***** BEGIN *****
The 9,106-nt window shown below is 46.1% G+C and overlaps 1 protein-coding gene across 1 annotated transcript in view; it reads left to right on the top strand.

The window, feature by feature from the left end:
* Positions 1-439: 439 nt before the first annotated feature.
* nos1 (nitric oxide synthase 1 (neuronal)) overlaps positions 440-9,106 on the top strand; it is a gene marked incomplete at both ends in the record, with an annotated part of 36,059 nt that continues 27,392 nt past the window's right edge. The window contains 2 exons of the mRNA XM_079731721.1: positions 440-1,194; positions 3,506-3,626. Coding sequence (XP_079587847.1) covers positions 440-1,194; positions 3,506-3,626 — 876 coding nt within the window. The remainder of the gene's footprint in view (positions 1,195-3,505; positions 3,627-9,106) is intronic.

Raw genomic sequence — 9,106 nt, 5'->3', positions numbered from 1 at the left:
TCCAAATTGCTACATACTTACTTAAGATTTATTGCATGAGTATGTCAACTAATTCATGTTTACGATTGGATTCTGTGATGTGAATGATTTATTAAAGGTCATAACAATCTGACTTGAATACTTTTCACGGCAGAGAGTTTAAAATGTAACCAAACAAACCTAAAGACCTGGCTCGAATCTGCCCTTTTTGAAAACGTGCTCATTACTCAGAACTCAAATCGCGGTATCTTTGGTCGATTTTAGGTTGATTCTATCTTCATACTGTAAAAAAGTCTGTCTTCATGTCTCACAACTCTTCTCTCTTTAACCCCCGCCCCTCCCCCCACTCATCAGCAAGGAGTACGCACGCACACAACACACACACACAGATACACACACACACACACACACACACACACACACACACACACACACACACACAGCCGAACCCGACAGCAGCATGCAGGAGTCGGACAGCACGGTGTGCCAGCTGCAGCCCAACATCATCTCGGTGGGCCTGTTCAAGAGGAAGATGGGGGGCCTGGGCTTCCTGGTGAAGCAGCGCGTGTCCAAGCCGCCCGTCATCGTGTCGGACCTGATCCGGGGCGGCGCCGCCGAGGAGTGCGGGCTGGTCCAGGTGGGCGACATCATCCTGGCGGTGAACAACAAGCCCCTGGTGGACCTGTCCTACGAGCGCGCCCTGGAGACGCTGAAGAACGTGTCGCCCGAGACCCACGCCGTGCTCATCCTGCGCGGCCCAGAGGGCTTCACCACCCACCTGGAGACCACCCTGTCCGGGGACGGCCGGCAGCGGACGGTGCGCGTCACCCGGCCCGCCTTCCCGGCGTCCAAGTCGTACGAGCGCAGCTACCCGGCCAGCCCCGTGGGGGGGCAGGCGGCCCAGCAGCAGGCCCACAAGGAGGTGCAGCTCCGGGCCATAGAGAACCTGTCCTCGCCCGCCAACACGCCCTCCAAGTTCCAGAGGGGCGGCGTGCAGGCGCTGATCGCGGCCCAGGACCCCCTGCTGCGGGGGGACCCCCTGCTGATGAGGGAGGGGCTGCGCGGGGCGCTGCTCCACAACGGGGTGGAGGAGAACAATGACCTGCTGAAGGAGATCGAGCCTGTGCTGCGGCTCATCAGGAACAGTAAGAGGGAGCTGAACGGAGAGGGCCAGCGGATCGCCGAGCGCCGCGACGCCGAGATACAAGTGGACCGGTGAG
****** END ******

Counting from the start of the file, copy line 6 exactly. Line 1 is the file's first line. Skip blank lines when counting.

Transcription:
TCCAAATTGCTACATACTTACTTAAGATTTATTGCATGAGTATGTCAACTAATTCATGTTTACGATTGGATTCTGTGATGTGAATGATTTATTAAAGGTCATAACAATCTGACTTGAATACTTTTCACGGCAGAGAGTTTAAAATGTAACCAAACAAACCTAAAGACCTGGCTCGAATCTGCCCTTTTTGAAAACGTGCTCATTACTCAGAACTCAAATCGCGGTATCTTTGGTCGATTTTAGGTTGATTCTATCTTCATACTGTAAAAAAGTCTGTCTTCATGTCTCACAACTCTTCTCTCTTTAACCCCCGCCCCTCCCCCCACTCATCAGCAAGGAGTACGCACGCACACAACACACACACACAGATACACACACACACACACACACACACACACACACACACACACACACACACACAGCCGAACCCGACAGCAGCATGCAGGAGTCGGACAGCACGGTGTGCCAGCTGCAGCCCAACATCATCTCGGTGGGCCTGTTCAAGAGGAAGATGGGGGGCCTGGGCTTCCTGGTGAAGCAGCGCGTGTCCAAGCCGCCCGTCATCGTGTCGGACCTGATCCGGGGCGGCGCCGCCGAGGAGTGCGGGCTGGTCCAGGTGGGCGACATCATCCTGGCGGTGAACAACAAGCCCCTGGTGGACCTGTCCTACGAGCGCGCCCTGGAGACGCTGAAGAACGTGTCGCCCGAGACCCACGCCGTGCTCATCCTGCGCGGCCCAGAGGGCTTCACCACCCACCTGGAGACCACCCTGTCCGGGGACGGCCGGCAGCGGACGGTGCGCGTCACCCGGCCCGCCTTCCCGGCGTCCAAGTCGTACGAGCGCAGCTACCCGGCCAGCCCCGTGGGGGGGCAGGCGGCCCAGCAGCAGGCCCACAAGGAGGTGCAGCTCCGGGCCATAGAGAACCTGTCCTCGCCCGCCAACACGCCCTCCAAGTTCCAGAGGGGCGGCGTGCAGGCGCTGATCGCGGCCCAGGACCCCCTGCTGCGGGGGGACCCCCTGCTGATGAGGGAGGGGCTGCGCGGGGCGCTGCTCCACAACGGGGTGGAGGAGAACAATGACCTGCTGAAGGAGATCGAGCCTGTGCTGCGGCTCATCAGGAACAGTAAGAGGGAGCTGAACGGAGAGGGCCAGCGGATCGCCGAGCGCCGCGACGCCGAGATACAAGTGGACCGGTGAG